Cerulean Springs

It took a little while to find the location of the spring.

We recently visited the site of Cerulean Springs in Trigg County, Kentucky.  The natural phenomena of the spring’s color and the history surrounding it are quite interesting.

The location of the spring isn’t marked real well and it took a few minutes to find it.  Down a small gravel lane, up and over a hill, the spring is located in a basement-like structure near a creek.

The stairs descending down to the tiny room which houses the spring.

The stairs lead down to a tiny room full of mud.  In the center of the room is the spring, trickling no more than a typical water hose.  But the interesting thing is the water is sky-blue, hence the name “Cerulean”.

To me is resembles water-down milk but with a blue tint.  I didn’t dare try to sample the water.  The room was muddy, the water looked gross, and not to mention it was the residence of a fairly large bullfrog.

The spring located in the middle of the small room.

The history of this spring is equally fascinating as the color the spring.  A resort sprung up at this location around 1817 and gained significant popularity throughout the south.   In the late 1800s, people from all over the region would come by train (there was a station nearby) to sample the mineral spring, which was believed to have healing effects on the body.

Throughout history, this site featured several different variations of accommodations and entertainment options, including a skating rink, bowling alley, hotel ballroom and dancing pavilion.

Cerulean Springs Timeline

Here is a timeline of the hotel and resort, according to the historical marker at the site:

  • 1806 – On July 7, the springs land survey for Jesse Goodwin (1760-1848) was made.
  • 1811 – New Madrid Earthquake sank the black sulfur spring and in its place a spring of blue sulfur water broke through into Muddy Fork Creek.
  • 1817 – Kinchen Killebrew (1757-1839) bought the spring and the surrounding 60 acres.  He opened a health resort of cabins for visitors.  This marks the beginning of  development around the spring.
  • 1835 – The spring and surrounding 300 acres were sold to Col. Philemon H. Anderson (1787-1866) for $2,250.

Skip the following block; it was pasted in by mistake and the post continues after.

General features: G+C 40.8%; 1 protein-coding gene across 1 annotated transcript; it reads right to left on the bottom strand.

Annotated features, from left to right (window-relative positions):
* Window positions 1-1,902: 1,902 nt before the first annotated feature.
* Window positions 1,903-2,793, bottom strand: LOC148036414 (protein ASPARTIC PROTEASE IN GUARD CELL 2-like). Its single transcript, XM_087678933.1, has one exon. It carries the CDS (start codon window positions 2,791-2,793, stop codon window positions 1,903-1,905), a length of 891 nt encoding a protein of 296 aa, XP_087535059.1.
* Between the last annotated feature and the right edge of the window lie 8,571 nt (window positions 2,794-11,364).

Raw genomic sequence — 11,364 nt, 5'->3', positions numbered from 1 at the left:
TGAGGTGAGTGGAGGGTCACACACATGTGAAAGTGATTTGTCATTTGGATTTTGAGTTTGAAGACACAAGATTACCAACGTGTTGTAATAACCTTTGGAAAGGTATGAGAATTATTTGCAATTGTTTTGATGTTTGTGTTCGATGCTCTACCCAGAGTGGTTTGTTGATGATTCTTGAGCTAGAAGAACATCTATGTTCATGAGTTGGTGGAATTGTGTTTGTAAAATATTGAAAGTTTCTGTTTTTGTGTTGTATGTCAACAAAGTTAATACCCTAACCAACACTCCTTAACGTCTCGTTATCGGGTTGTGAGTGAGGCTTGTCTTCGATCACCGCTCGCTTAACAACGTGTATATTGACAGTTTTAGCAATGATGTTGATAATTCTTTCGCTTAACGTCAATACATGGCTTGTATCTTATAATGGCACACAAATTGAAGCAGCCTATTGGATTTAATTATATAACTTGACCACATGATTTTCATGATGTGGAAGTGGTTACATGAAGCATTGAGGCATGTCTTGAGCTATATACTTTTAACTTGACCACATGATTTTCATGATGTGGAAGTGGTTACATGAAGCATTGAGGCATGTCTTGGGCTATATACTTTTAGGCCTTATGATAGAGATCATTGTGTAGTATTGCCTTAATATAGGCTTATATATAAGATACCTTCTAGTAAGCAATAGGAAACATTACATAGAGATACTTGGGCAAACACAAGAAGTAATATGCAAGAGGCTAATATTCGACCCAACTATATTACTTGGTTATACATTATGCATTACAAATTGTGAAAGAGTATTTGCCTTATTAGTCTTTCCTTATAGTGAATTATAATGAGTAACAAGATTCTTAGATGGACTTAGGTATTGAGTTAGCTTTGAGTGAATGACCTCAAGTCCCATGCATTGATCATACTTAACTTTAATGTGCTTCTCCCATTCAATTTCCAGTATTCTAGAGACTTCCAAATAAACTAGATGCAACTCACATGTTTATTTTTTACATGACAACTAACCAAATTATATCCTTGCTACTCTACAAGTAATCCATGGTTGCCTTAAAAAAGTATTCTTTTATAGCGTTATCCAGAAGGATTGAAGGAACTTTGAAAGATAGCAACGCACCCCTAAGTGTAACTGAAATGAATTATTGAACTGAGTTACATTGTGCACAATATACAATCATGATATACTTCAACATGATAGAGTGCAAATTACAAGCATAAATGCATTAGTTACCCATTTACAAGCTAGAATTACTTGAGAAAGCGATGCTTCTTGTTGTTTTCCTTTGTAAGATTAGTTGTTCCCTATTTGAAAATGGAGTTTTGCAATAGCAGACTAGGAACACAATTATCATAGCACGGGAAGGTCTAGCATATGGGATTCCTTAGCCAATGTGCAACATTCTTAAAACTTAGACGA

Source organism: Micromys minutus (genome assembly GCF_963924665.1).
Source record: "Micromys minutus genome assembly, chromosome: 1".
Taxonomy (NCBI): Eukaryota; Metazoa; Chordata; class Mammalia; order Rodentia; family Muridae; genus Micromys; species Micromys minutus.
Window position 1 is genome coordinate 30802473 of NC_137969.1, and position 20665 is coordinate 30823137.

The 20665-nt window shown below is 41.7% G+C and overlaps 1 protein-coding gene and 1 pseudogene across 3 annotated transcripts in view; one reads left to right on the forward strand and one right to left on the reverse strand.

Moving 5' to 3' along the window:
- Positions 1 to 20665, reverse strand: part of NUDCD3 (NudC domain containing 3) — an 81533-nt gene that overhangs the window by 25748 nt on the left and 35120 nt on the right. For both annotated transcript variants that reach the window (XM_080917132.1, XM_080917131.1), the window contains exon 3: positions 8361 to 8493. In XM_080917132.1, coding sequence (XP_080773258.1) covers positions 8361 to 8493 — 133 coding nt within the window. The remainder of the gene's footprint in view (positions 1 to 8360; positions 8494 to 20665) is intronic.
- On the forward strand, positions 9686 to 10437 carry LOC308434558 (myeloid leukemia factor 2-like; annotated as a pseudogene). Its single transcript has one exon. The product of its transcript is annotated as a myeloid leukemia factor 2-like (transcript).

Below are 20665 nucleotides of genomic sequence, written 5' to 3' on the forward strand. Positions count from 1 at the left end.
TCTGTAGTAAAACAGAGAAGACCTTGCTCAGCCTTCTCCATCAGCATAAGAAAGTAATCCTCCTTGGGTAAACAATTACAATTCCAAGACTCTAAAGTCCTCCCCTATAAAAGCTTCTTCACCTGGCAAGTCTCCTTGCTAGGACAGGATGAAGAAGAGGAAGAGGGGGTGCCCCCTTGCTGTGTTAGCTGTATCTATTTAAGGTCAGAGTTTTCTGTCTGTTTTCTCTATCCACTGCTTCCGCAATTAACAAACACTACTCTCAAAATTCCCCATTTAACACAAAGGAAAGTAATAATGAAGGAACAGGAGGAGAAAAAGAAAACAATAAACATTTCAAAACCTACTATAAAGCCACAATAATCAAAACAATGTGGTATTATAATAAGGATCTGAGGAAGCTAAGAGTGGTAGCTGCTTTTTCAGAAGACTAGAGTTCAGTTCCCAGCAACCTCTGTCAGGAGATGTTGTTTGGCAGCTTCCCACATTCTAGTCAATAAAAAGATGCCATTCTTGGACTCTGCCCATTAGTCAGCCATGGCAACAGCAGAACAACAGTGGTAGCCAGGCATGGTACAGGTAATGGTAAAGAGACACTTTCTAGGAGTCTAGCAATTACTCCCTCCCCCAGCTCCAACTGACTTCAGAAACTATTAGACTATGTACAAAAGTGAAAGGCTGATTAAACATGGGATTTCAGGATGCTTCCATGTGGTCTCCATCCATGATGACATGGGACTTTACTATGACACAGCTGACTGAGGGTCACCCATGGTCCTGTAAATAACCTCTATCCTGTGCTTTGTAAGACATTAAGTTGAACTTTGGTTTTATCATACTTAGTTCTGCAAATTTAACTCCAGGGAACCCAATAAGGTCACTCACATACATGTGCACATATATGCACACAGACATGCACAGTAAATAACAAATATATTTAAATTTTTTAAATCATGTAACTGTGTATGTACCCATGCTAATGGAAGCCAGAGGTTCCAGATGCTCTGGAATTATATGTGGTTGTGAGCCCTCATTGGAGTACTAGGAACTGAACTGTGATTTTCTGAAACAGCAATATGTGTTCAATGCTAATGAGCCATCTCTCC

• 1865 – The property was sold to C. H. Anderson in 1865 for $9,000.
  • 1868 – John. W. Hicks bought the hotel and 50 acres for $2,000.
  • 1869 – The hotel burned, but a new hotel was constructed featuring two stories and 22 rooms.
  • 1879 – J.T. Harper installed a ram and subterranean pipe to supply spring water to hotel guests.  A “ten pin alley” (bowling) and ballroom were constructed.
  • 1888  – S.W. Gunn and Company bought the hotel for $15,000.
  • 1894 – The hotel was sold to John W. Stith for $12,000
  • 1899 – The hotel sold to Sam Boyd for $7,500, then was sold to Capt. R.S. “Dick” Pool and 131 acres for $8,000.
  • 1901 – A three-story frame hotel annex was built, featuring 50 rooms and 760 feet of porches.
  • 1903 – Cerulean Springs Hotel Co. Inc. bought by T.O. Turner for $10,000.
  • 1904 – Hotel ballroom, bowling alley, barbershop and bathrooms burned.
  • 1905 – A dancing pavilion was constructed.
  • 1907 – A skating rink was constructed.
  • 1918 – Hotel property and 40 acres were sold to Bessie Murchie for $5,000.
  • 1924 – G.A. Hankley bought the hotel at a public auction for $10,000.
  • 1925 – On August 29, the Cerulean Springs Hotel burned at sundown.
The Cerulean Springs hotel at some point after the three-story annex was built in 1901.

The town of Cerulean Springs was established with the arrival of the post office in 1824.  We will have more on the town in a later post on Four Rivers Explorer.

Location of Cerulean Springs

Here is the exact location of the spring (36.9653697, -87.7122247):


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